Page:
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Challenges for young entrepreneurs and how to overcome them

Starting a new business can be as exciting as it is daunting, with plenty of new opportunities to explore, obstacles to overcome, and skills to master.

As a young entrepreneur, knowing what you’re getting yourself into when you start a business is essentia opens in new windowl.

You might be met with resistance from those who think you lack the experience to become your own boss, but plenty of young people have already succeeded in starting a business opens in new window.

A GoDaddy study opens in new window found that the percentage of UK-based start-up owners aged under 35 has more than doubled since March 2020, and they now represent 34% of all start-ups.

Meanwhile, people aged 18–24 make up almost 9% of the UK start-up industry.

Here are some of the most common challenges young entrepreneurs face and our tips on overcoming them.


Skills gap

As a new business owner, you can typically work alone and be responsible for every aspect of your start-up – from financial planning opens in new window and regulatory compliance opens in new window, to marketing opens in new window and sales strategies opens in new window.

You may be highly knowledgeable in your chosen field and have an eye for business, but there can be some areas that you may be unfamiliar with.

As your business grows, you might hire experts opens in new window in those fields or pay freelancers to manage specific projects, but when you’re starting out, it’s unlikely that you’ll have the resources for this.

To overcome these skills gaps opens in new window, you can seek advice by networking with other entrepreneurs at industry events.

You might also consider training courses to brush up on your business skills opens in new window.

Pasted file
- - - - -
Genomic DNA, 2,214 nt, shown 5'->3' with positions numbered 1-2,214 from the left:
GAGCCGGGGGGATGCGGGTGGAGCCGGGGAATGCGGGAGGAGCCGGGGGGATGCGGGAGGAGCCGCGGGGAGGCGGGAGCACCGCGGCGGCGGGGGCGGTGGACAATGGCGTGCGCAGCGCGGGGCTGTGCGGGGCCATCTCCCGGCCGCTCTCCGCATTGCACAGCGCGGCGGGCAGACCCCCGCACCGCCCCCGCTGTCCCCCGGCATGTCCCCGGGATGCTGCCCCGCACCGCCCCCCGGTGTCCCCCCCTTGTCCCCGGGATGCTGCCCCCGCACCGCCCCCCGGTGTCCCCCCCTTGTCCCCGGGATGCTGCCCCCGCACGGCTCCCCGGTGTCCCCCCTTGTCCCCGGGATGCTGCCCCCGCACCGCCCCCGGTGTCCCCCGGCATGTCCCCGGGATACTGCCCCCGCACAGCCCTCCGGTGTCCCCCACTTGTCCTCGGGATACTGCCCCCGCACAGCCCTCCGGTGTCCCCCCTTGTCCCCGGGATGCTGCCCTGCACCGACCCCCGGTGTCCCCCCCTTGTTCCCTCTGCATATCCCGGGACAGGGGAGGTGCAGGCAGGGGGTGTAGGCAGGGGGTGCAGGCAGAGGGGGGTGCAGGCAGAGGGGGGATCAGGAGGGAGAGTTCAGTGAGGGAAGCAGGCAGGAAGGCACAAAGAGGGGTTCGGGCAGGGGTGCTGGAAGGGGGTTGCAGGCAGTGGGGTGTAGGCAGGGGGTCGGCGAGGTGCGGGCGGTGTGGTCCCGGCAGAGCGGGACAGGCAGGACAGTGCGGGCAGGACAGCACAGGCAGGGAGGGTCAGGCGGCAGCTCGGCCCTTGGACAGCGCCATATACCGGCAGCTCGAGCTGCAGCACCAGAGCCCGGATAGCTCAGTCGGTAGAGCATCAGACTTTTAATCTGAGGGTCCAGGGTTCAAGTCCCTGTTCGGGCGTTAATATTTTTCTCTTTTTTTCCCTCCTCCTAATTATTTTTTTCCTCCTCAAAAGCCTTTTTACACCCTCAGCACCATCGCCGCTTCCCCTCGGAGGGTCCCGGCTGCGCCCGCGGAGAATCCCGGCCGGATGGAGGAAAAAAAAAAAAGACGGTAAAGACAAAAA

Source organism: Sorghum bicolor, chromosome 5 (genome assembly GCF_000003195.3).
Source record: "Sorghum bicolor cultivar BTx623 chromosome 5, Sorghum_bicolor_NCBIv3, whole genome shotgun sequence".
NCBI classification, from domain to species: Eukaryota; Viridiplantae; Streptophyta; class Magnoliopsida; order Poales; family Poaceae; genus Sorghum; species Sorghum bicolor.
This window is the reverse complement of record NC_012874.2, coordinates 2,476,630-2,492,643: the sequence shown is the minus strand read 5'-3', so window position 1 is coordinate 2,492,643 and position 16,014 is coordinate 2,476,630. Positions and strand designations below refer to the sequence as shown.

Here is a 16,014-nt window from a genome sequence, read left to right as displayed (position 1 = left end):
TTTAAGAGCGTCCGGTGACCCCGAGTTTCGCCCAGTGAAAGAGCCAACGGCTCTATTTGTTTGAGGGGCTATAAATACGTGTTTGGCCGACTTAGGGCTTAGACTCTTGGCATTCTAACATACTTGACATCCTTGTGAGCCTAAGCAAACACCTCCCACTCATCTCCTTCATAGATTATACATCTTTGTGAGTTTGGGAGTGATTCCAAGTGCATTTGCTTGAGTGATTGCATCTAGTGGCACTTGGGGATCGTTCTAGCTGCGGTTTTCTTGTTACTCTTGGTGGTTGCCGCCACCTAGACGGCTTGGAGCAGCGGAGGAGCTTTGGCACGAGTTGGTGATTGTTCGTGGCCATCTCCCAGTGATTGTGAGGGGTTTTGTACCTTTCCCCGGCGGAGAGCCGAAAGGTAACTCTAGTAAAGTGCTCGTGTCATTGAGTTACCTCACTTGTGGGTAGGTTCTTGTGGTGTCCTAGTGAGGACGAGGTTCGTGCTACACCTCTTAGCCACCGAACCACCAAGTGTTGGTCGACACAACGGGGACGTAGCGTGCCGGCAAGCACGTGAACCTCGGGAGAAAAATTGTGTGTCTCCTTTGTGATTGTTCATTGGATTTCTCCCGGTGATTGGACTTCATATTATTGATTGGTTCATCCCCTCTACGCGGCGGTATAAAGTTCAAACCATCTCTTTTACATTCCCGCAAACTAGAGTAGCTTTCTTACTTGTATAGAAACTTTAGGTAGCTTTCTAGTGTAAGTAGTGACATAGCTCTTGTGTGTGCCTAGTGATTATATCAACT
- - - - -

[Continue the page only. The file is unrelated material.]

This is where Start Up Loans can help; we’ve partnered with The Open University to provide entrepreneurs with the skills they need to succeed in business.

Get started with our Learn with Start Up Loans courses opens in new window.


Lack of funding

Like all new business owners, young entrepreneurs can need funding opens in new window to get their project off the ground.

Unless you have savings or are receiving support from family, you may need to acquire capital – which usually means securing a business loan opens in new window or other type of commercial funding.

This could be tricky without a consistent credit history opens in new window, collateral, or financial assets.

It can be a good idea to explore alternative funding options opens in new window, such as crowdfunding opens in new window, grants opens in new window, or angel investment opens in new window.

You can also apply for a Start Up Loan opens in new window, a government-backed scheme that helps people start or grow a business in the UK.

Unlike traditional business loans, there’s no need to put forward any assets or guarantors to support an application.

You’ll also receive support and mentoring to help you make the most of your funding.

Find out how you can apply for funding through Start Up Loans opens in new window.


Creating a business plan

A business plan is an essential part of any successful start-up, but as a young entrepreneur, you might need help writing one.

The document outlines what your business does, its objectives, and how it intends to fill a gap in the market opens in new window.